Route: Haute Route Pyrenees (Spain, Andorra, France)

773.4 km
Vertical Gain
25,000 m

The Haute Route Pyrenees (HRP) follows the French and Spanish border, starting in Hendaye on the Atlantic coast and finishing in Banyuls-sur-Mer on the Mediterranean. Large sections of the route remain unmarked.

The original HRP route was devised by Georges Véron in 1968 and later adapted and popularised by Ton Joosten’s guidebook "Pyrenean Haute Route" (Cicerone Guide). The HRP described in the 2nd edition of Ton Joosten’s book has total distance of approximately 500 mi (800 km) and an estimated elevation change of 183,000 ft (55,800 m). 

Like with other famous trails, there is not one single HRP route, but variants exist and it is possible switch between the high-route and lower alternatives on the GR 10/GR 11.

Note that the "Pyrenees Crossing" route taken by Kilian Jornet in 2010 is different.  It has some overlap with the GR10 and GR11.

The map & GPX file are from which has an excellent report from a 5 week backpacking trip on the route.

Admin Note:  Mike Coppock argues for a route that stays higher and closer to the border in several areas, and is more direct than our GPX track.  His route is very similar to that taken by Louis-Philippe Loncke.  See his FKT report for details.

GPS Track


Hi Matthias, just checked your tracker and it seems that you stopped at l'Hospitalet pres l'Andorre after 17 days. Maybe interesting to know that Dutch adventurer and ultra runner Jolanda Linschooten is just one day behind you on the HRP, leaving El Serrat today and expected passing l'Hopitalet this evening on her 16th running day. Her Spot-tracker is not public, but she places daily posts on her Facebook page whenever possible. She was slowed down for two days in the first part of her trip due to illnes, but recovered well.

I completed the Ton Joosten HRP in 22 days 5 hours 51 min, starting in Hendaye on 2018-7-14 5:58 am and finishing in Banyuls on 2018-8-04 11:49 am (as you can see on my public tracker). I arrived in L’Hospitalet determined to stop there; I had run out of food, the local shop was closed and worse the outter sole of my left running shoe had come loose two days prior. I had sent 5 resupply boxes with food and gear to some locations I was going to pass by- unfortunately non of the boxes made it. The DHL track and trace page showed that the L’Hospitalet package was the only one that was delivered on time. However, upon my arrival at the gite I had to learn that also this last package wasn’t there. Somehow that was too much for me to handle in that moment. At that time I had traveled without maps, salt tabs, contact lenses for 13 days (all in the  resupply packages that never made it). I don’t remember what made me continue the next morning. Two days later I found some superglue to fix my shoes, that didn’t work for long, later I tried some tesa tape (the kind that kids use to wrap birthday presents); I must have looked like a clown. I certainly felt like one. Unnecessary to say that running at that point became quiet impossible. I’m still happy about the time; though I was hoping for something under 19 days. Will write and link a more detailed report here soon. Hope Jolanda finished safely and is all well. (don’t have FB on my phone to check).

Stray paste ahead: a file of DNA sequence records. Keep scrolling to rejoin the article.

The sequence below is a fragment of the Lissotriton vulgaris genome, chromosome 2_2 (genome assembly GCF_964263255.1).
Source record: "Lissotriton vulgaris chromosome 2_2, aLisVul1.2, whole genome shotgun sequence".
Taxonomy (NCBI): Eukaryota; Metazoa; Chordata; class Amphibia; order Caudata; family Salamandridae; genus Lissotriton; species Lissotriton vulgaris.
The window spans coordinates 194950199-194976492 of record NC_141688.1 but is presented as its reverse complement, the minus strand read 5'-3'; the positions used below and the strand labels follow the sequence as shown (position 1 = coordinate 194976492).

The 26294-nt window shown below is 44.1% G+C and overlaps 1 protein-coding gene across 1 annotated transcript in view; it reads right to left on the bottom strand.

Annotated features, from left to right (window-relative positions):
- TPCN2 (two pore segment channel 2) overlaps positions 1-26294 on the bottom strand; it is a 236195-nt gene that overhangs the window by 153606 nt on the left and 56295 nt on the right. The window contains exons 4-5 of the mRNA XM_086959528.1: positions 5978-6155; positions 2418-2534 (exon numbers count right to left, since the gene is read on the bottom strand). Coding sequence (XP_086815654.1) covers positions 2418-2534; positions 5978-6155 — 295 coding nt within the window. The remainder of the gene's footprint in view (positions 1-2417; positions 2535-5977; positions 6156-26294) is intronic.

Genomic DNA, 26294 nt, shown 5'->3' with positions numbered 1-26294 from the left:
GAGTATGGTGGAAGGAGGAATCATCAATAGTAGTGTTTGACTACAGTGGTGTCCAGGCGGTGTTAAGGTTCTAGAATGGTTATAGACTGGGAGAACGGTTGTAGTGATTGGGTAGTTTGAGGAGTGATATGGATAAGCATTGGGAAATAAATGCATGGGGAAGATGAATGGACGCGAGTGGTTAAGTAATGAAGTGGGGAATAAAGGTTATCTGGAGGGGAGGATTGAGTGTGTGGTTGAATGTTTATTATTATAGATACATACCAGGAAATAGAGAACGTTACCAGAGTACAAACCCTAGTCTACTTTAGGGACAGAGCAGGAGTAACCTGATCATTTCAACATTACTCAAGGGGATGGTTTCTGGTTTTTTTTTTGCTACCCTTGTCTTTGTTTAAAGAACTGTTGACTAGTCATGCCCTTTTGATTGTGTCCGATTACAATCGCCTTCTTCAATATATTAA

Congratulations, Matthias!! Looking forward to your report. It must have been a hell of a trip. You faced similar problems as Jolanda, with resupplies disappearing in the mail, worn out shoes (she was lucky to buy a new pair in Gavarnie), lack of food, a closed shop in l'Hospitalet etc. Jolanda finished save and well and is on her way back home. Make sure to get in touch with her once you're back.

Congrats Matthias!! Solid effort given everything you encountered. Really well done for pushing through the lows and hope the highs were all worth it! 

Can’t wait for the report!! 

I am excited! I just learned that I hold the unofficial FKT for the HRP than. I just finished the Route in 20 days and 12 hours from Hendaye to Banyuls but had not an FKT attempt in mind and therefore I did not carry a tracker.